Benjamin Croft – Far and Distant Things: Album Review

Benjamin Croft releases a stunning musical treat of an album, which quite beautifully brings together jazz, with rock, progressive and classical music.

Release date: 6th August 2021

Label: Ubuntu Music

Format: CD / Vinyl / Digital

Benjamin Croft has produced a hugely enjoyable and beautifully crafted new album that embodies jazz fusion in the very best sense of the term. Melding jazz with strands of rock, progressive, and classical music, to create some fabulous pieces of music, that are like impressionist paintings in the way they evoke a sense of light and movement through the tonal range and textures in the music.

The album was begun pre-pandemic and then refined and finished under the challenging conditions that followed. It has a cast of stellar musicians guesting on the album, pulling off some dramatic solos, including from Benjamin himself.

Overture provides a dramatic, orchestral like introduction, led by the great playing of Helen Vollam who is principal trombone of the BBC Symphony Orchestra. There is also Allen Vizzutti on trumpet; a fantastic player, at home in both classical and jazz settings.

The title track, Far and Distant Things, follows and features some fluid, and strikingly rhythmic guitar soloing, from Frank Gambale. His quite wonderful guitar tone reminded this reviewer of Larry Carlton’s guitar playing with Steely Dan circa The Royal Scam. It’s really that good. Benjamin plays a superb, flowing and lyrical synthesiser solo, that has all the playfulness of Chick Corea, in Return to Forever mode, and the soaring qualities of Keith Emerson, as he varies the pattern of the solo, around the changing tempo.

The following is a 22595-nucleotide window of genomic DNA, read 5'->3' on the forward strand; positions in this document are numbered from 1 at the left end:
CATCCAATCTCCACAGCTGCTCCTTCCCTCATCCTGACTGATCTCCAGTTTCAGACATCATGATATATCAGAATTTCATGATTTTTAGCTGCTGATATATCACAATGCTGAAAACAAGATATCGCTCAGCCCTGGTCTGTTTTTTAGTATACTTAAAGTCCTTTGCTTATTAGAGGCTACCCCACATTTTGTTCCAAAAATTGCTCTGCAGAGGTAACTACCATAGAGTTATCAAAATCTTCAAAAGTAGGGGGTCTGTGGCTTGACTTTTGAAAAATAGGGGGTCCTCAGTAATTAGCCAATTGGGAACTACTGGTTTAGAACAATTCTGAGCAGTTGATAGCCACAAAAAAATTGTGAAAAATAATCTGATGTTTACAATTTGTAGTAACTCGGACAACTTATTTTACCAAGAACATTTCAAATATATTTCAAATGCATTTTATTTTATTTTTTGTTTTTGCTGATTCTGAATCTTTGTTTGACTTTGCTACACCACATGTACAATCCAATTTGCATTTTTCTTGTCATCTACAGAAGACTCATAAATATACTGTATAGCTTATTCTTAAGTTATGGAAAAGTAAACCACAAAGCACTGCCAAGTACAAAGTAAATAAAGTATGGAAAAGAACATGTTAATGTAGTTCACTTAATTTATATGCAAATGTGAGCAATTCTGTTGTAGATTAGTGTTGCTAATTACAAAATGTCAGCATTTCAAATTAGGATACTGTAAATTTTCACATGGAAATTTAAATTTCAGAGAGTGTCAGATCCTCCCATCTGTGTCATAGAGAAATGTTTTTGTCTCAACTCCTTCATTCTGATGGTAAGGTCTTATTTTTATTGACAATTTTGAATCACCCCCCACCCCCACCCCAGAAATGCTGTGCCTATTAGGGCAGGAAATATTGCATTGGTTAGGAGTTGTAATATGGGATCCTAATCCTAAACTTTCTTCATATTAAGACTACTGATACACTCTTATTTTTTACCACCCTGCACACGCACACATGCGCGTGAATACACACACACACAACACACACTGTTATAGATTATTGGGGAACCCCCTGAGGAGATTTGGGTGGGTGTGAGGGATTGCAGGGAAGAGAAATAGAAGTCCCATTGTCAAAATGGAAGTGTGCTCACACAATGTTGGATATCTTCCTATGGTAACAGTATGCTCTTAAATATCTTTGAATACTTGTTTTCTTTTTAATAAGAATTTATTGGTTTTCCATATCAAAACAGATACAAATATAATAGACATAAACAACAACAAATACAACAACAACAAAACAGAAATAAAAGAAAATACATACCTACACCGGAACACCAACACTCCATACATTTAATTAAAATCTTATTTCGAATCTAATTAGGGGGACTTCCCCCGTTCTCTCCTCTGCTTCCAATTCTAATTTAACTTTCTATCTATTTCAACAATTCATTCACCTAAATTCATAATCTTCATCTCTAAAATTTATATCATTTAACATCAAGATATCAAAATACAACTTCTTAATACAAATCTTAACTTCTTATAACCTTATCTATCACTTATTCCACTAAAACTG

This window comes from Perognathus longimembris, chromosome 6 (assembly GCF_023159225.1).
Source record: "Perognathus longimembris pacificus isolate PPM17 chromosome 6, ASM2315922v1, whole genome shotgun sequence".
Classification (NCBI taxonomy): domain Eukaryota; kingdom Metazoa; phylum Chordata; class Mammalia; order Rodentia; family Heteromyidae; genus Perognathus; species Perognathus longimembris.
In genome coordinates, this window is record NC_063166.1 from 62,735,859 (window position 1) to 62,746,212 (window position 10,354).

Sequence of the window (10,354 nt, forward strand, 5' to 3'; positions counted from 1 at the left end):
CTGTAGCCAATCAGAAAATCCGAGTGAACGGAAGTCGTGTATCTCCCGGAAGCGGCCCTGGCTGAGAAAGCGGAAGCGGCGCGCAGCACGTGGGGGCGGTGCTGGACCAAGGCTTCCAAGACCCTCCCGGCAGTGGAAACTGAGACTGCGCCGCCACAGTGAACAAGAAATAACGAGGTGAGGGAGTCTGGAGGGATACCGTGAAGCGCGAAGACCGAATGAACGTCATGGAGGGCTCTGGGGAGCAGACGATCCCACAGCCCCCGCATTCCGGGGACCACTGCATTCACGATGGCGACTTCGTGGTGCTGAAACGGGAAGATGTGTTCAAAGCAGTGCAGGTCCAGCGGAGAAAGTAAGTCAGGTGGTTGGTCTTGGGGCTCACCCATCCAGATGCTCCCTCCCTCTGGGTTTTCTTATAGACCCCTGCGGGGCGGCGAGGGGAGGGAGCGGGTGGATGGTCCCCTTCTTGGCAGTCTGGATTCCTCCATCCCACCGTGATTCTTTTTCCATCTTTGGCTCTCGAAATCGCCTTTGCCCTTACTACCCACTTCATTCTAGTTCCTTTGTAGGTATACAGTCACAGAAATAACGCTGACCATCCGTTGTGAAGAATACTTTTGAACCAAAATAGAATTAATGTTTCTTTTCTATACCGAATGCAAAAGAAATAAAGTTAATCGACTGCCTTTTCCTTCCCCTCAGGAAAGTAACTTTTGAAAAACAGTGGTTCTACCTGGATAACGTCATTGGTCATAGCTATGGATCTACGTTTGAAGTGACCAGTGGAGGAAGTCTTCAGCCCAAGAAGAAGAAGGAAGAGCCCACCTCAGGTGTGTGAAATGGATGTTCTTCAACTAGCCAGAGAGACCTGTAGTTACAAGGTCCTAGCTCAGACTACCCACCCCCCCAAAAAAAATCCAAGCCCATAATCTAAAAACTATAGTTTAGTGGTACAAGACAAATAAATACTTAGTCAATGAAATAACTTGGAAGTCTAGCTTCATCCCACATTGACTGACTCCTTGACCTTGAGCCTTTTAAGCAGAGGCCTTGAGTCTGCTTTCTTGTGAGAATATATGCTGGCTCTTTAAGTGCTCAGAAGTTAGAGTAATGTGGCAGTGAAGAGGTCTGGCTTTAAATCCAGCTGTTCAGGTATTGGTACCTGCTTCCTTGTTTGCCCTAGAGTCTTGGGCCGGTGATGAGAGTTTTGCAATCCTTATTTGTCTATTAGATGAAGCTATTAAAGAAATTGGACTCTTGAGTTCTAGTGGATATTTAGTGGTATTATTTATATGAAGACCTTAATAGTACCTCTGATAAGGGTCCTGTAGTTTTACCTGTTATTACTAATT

S&R Video, features the legendary trumpeter, Randy Brecker, who has played with many of the musical greats, such as Frank Zappa and Laura Nyro (check out his solo on Laura’s I Am The Blues, from the Smile album). His playing here, is simply breathtaking, cascading shards of notes, that rise and fall with the rhythmic pulse of the track. Benjamin’s acoustic and electronic keyboards provide a perfect and sympathetic accompaniment, and he pulls another dynamic synthesiser solo out of the bag. A standout track.

Thank You, That’s What I Wanted To Know, featuring the trumpet and flugelhorn playing of Andy Davies, has a lovely pastoral feel, with piano and the brass instruments sympathetically complimenting each other. Benjamins piano solo has an imaginative and romantic quality, with Andy Davies then stepping in with playing that has the expansive quality of a full brass section. 

St Gandalf’s features the stunning drumming of Zappa alumni Chad Wackerman. His effortlessly free flowing drumming, unleashes a torrent of polyrhythmic drum phrases, with Benjamin’s synthesiser playing sounding for all the world like that of George Duke, from Zappa’s classic Roxy era band.

The final track, The Cashectomy, is blessed with some stunning guitar work by Carter Thomas Arrington. There is a ferocity that wouldn’t be out of place on a technical death metal album. In a perfect accompaniment, Flo Moore’s bass playing provides a fantastic melodic underpinning of the track.

This choice of tracks written about here can only provide a snapshot of the fabulous range of intriguing and immersive music to enjoy on this album. The album is also beautifully produced by Benjamin, with the assistance of Henry Thomas. There is a crispness of sound, and an intimate soundstage, that enables the listener to fully experience the quality of playing of all the individuals.  This is without doubt, a must own album for 2021, that pushes forward the creative possibilities of jazz fusion. 

You can watch the  official music video for the title track Far And Distant Things here:

Benjamin Croft: Website / Facebook / Instagram

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